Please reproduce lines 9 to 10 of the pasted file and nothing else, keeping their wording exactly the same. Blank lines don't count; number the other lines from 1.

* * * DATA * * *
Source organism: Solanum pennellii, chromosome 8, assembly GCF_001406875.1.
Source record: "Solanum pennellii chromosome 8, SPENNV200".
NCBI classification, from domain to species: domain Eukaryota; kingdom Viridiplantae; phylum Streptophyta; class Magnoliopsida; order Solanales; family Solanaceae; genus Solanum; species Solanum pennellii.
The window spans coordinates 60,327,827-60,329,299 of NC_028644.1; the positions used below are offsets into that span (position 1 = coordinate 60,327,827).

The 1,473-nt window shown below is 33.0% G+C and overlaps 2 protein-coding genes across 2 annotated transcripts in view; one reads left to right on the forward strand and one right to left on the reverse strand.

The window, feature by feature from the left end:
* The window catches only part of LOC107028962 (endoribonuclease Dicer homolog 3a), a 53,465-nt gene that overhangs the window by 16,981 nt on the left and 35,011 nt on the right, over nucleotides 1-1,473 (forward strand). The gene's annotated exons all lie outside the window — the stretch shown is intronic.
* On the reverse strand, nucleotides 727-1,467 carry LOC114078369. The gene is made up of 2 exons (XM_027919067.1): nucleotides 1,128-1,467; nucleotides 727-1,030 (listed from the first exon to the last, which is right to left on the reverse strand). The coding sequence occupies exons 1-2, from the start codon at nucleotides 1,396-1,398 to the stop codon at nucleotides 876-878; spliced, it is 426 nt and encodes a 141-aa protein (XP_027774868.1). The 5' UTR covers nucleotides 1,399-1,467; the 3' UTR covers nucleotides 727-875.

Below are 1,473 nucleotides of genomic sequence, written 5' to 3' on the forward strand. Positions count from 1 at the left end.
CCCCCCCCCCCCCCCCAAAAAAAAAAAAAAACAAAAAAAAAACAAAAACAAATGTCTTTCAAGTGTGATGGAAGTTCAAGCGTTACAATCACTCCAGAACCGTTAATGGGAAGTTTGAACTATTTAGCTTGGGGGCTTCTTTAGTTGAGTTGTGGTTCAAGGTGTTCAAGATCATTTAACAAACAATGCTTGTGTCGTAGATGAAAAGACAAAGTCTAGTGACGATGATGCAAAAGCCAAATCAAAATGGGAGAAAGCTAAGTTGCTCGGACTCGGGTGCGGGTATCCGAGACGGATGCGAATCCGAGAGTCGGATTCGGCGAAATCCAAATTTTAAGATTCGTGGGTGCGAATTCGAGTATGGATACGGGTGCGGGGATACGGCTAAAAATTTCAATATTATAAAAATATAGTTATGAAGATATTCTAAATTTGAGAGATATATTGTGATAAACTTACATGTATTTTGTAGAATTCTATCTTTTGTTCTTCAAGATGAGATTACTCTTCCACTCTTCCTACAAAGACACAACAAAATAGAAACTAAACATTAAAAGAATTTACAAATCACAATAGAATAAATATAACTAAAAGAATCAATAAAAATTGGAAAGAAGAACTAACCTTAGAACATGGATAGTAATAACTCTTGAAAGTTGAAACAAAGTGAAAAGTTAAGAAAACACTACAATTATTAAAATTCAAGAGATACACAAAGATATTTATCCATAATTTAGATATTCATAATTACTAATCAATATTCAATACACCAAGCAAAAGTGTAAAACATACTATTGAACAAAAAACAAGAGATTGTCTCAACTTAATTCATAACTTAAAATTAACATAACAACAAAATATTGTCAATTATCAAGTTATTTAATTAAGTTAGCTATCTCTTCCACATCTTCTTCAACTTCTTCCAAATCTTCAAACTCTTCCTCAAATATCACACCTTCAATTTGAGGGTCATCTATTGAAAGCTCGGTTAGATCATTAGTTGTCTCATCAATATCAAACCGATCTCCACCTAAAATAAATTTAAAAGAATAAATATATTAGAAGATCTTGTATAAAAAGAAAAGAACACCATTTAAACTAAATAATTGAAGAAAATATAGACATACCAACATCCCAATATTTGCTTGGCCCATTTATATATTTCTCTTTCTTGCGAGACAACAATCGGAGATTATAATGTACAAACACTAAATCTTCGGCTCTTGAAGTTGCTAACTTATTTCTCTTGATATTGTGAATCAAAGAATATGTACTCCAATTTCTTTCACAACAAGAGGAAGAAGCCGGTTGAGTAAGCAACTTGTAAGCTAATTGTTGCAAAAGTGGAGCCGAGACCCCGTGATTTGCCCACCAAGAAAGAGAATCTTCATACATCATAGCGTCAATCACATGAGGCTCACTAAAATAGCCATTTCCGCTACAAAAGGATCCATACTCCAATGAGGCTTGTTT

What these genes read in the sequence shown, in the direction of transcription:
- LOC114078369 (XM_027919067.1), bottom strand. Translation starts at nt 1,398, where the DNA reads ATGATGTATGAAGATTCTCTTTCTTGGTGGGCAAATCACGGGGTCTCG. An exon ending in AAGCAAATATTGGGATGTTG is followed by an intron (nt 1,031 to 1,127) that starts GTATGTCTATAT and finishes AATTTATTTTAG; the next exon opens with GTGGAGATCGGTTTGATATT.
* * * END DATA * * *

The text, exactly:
Below are 1,473 nucleotides of genomic sequence, written 5' to 3' on the forward strand. Positions count from 1 at the left end.
CCCCCCCCCCCCCCCCAAAAAAAAAAAAAAACAAAAAAAAAACAAAAACAAATGTCTTTCAAGTGTGATGGAAGTTCAAGCGTTACAATCACTCCAGAACCGTTAATGGGAAGTTTGAACTATTTAGCTTGGGGGCTTCTTTAGTTGAGTTGTGGTTCAAGGTGTTCAAGATCATTTAACAAACAATGCTTGTGTCGTAGATGAAAAGACAAAGTCTAGTGACGATGATGCAAAAGCCAAATCAAAATGGGAGAAAGCTAAGTTGCTCGGACTCGGGTGCGGGTATCCGAGACGGATGCGAATCCGAGAGTCGGATTCGGCGAAATCCAAATTTTAAGATTCGTGGGTGCGAATTCGAGTATGGATACGGGTGCGGGGATACGGCTAAAAATTTCAATATTATAAAAATATAGTTATGAAGATATTCTAAATTTGAGAGATATATTGTGATAAACTTACATGTATTTTGTAGAATTCTATCTTTTGTTCTTCAAGATGAGATTACTCTTCCACTCTTCCTACAAAGACACAACAAAATAGAAACTAAACATTAAAAGAATTTACAAATCACAATAGAATAAATATAACTAAAAGAATCAATAAAAATTGGAAAGAAGAACTAACCTTAGAACATGGATAGTAATAACTCTTGAAAGTTGAAACAAAGTGAAAAGTTAAGAAAACACTACAATTATTAAAATTCAAGAGATACACAAAGATATTTATCCATAATTTAGATATTCATAATTACTAATCAATATTCAATACACCAAGCAAAAGTGTAAAACATACTATTGAACAAAAAACAAGAGATTGTCTCAACTTAATTCATAACTTAAAATTAACATAACAACAAAATATTGTCAATTATCAAGTTATTTAATTAAGTTAGCTATCTCTTCCACATCTTCTTCAACTTCTTCCAAATCTTCAAACTCTTCCTCAAATATCACACCTTCAATTTGAGGGTCATCTATTGAAAGCTCGGTTAGATCATTAGTTGTCTCATCAATATCAAACCGATCTCCACCTAAAATAAATTTAAAAGAATAAATATATTAGAAGATCTTGTATAAAAAGAAAAGAACACCATTTAAACTAAATAATTGAAGAAAATATAGACATACCAACATCCCAATATTTGCTTGGCCCATTTATATATTTCTCTTTCTTGCGAGACAACAATCGGAGATTATAATGTACAAACACTAAATCTTCGGCTCTTGAAGTTGCTAACTTATTTCTCTTGATATTGTGAATCAAAGAATATGTACTCCAATTTCTTTCACAACAAGAGGAAGAAGCCGGTTGAGTAAGCAACTTGTAAGCTAATTGTTGCAAAAGTGGAGCCGAGACCCCGTGATTTGCCCACCAAGAAAGAGAATCTTCATACATCATAGCGTCAATCACATGAGGCTCACTAAAATAGCCATTTCCGCTACAAAAGGATCCATACTCCAATGAGGCTTGTTT